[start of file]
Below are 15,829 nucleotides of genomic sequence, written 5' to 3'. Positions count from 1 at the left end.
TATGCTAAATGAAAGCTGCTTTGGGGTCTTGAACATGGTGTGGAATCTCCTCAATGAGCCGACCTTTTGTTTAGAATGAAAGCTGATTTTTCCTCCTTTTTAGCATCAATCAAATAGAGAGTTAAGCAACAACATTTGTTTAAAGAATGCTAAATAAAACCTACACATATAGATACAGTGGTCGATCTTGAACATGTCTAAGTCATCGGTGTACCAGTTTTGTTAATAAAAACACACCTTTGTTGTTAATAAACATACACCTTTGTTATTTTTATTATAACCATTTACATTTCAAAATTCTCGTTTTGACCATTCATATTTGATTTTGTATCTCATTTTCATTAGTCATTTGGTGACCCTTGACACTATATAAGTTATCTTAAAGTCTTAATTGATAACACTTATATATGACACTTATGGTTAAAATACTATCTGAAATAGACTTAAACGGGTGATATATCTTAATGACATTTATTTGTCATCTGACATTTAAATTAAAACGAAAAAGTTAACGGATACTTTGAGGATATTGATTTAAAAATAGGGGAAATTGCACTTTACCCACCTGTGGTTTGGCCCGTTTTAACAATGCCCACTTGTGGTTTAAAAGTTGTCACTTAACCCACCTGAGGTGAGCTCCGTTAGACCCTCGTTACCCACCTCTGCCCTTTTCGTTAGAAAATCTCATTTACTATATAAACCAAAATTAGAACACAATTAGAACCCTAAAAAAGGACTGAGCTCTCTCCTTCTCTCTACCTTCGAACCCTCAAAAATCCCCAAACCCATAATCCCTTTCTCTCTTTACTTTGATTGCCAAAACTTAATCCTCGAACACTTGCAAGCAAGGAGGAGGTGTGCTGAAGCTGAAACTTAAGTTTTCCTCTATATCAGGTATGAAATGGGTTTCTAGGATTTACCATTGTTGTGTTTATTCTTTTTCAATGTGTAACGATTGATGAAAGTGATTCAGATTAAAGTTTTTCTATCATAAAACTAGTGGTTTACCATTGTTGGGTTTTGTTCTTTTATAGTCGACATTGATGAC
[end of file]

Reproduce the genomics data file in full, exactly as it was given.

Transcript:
Below are 15,829 nucleotides of genomic sequence, written 5' to 3'. Positions count from 1 at the left end.
TATGCTAAATGAAAGCTGCTTTGGGGTCTTGAACATGGTGTGGAATCTCCTCAATGAGCCGACCTTTTGTTTAGAATGAAAGCTGATTTTTCCTCCTTTTTAGCATCAATCAAATAGAGAGTTAAGCAACAACATTTGTTTAAAGAATGCTAAATAAAACCTACACATATAGATACAGTGGTCGATCTTGAACATGTCTAAGTCATCGGTGTACCAGTTTTGTTAATAAAAACACACCTTTGTTGTTAATAAACATACACCTTTGTTATTTTTATTATAACCATTTACATTTCAAAATTCTCGTTTTGACCATTCATATTTGATTTTGTATCTCATTTTCATTAGTCATTTGGTGACCCTTGACACTATATAAGTTATCTTAAAGTCTTAATTGATAACACTTATATATGACACTTATGGTTAAAATACTATCTGAAATAGACTTAAACGGGTGATATATCTTAATGACATTTATTTGTCATCTGACATTTAAATTAAAACGAAAAAGTTAACGGATACTTTGAGGATATTGATTTAAAAATAGGGGAAATTGCACTTTACCCACCTGTGGTTTGGCCCGTTTTAACAATGCCCACTTGTGGTTTAAAAGTTGTCACTTAACCCACCTGAGGTGAGCTCCGTTAGACCCTCGTTACCCACCTCTGCCCTTTTCGTTAGAAAATCTCATTTACTATATAAACCAAAATTAGAACACAATTAGAACCCTAAAAAAGGACTGAGCTCTCTCCTTCTCTCTACCTTCGAACCCTCAAAAATCCCCAAACCCATAATCCCTTTCTCTCTTTACTTTGATTGCCAAAACTTAATCCTCGAACACTTGCAAGCAAGGAGGAGGTGTGCTGAAGCTGAAACTTAAGTTTTCCTCTATATCAGGTATGAAATGGGTTTCTAGGATTTACCATTGTTGTGTTTATTCTTTTTCAATGTGTAACGATTGATGAAAGTGATTCAGATTAAAGTTTTTCTATCATAAAACTAGTGGTTTACCATTGTTGGGTTTTGTTCTTTTATAGTCGACATTGATGAC